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The beggars grass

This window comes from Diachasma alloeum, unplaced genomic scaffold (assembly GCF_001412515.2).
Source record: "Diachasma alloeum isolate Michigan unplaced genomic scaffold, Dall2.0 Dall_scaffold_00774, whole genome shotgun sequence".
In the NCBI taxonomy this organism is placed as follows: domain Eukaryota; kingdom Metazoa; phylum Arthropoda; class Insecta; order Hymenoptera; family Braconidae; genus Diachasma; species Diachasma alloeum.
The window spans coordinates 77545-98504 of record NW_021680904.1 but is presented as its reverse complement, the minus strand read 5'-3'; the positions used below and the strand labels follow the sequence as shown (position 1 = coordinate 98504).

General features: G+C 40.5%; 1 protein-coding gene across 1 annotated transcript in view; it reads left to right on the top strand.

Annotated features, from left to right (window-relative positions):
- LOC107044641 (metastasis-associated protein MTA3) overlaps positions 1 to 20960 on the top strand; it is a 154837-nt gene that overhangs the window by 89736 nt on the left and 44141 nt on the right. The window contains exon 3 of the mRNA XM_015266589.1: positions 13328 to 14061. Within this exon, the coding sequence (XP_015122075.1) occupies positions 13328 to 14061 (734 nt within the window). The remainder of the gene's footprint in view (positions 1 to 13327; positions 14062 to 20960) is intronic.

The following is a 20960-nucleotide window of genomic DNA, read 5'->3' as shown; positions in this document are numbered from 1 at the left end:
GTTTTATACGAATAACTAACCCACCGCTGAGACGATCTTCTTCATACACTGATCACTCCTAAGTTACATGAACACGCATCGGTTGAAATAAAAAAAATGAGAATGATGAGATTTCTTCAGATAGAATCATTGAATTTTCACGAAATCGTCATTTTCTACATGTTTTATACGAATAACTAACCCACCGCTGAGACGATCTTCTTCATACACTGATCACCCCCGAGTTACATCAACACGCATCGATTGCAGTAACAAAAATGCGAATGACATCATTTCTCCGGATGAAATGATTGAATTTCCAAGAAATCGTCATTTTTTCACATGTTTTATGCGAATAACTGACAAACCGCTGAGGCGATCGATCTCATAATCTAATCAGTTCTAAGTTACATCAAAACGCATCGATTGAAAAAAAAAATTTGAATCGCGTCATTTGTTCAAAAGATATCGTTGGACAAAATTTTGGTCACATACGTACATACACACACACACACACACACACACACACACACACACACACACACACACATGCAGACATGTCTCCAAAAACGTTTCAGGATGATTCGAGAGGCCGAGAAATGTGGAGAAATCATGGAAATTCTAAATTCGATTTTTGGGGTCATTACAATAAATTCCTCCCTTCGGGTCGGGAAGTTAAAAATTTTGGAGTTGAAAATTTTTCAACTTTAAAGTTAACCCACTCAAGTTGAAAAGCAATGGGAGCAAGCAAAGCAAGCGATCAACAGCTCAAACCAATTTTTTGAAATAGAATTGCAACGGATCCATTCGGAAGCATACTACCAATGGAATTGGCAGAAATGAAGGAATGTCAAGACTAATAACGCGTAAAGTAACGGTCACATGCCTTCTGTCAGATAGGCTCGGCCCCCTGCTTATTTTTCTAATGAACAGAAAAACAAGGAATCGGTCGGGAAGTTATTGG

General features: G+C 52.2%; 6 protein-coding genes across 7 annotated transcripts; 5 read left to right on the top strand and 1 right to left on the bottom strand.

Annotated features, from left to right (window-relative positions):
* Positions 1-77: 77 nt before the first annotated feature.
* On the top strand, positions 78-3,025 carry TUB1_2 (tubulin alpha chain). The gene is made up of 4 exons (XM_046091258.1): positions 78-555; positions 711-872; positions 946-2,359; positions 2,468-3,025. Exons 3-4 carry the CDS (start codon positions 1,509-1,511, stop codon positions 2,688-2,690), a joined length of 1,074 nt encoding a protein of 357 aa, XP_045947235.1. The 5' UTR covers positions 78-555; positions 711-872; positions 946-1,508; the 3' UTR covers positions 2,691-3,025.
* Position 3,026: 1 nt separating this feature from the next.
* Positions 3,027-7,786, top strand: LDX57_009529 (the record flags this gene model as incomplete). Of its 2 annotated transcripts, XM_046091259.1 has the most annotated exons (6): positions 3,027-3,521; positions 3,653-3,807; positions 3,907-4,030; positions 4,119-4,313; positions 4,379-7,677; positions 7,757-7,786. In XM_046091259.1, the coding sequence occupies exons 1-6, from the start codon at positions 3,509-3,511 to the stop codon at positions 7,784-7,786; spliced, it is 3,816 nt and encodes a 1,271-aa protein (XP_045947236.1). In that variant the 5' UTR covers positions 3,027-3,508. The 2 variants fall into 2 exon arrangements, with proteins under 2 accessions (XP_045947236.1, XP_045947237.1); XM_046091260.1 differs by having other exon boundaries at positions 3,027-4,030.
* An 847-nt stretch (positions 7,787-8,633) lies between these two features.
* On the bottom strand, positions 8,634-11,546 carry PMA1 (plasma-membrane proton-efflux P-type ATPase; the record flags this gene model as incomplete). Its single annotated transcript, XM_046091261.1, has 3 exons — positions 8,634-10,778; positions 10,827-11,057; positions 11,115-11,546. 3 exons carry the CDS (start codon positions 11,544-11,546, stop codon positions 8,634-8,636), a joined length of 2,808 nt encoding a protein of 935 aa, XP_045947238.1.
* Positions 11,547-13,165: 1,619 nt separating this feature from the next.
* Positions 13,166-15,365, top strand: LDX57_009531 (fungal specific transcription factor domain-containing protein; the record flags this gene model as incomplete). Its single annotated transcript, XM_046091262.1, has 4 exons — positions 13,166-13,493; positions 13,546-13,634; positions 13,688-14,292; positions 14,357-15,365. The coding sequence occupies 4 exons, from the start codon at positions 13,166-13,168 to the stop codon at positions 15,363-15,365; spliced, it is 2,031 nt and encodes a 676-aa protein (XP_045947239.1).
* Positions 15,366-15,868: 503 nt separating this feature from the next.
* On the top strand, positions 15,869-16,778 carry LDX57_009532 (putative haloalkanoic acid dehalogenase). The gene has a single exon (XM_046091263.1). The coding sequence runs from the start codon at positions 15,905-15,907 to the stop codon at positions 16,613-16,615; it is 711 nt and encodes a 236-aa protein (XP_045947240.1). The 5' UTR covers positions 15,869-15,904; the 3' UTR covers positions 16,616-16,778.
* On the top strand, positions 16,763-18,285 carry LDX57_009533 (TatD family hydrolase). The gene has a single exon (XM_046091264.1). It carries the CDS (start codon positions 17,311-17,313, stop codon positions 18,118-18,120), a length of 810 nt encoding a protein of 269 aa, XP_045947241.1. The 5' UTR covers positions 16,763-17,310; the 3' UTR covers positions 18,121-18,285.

Following the Würm glaciation (around 80,000 to 10,000 BC), the Cleurie valley was blocked. The water from the Hohneck massif accumulated to form Gérardmer's lake. The overflowing waters of the lake had no other possibility than to rush into a small river, the Jamagne, which joins the Vologne. On its banks is a volatile plant called beggars-grass. Its name originates from the beggars of the Middle Ages who noticed the skin ulcers it caused. They rubbed their faces with it before begging outside churches, then cured themselves by applying chard leaves on the wounds.
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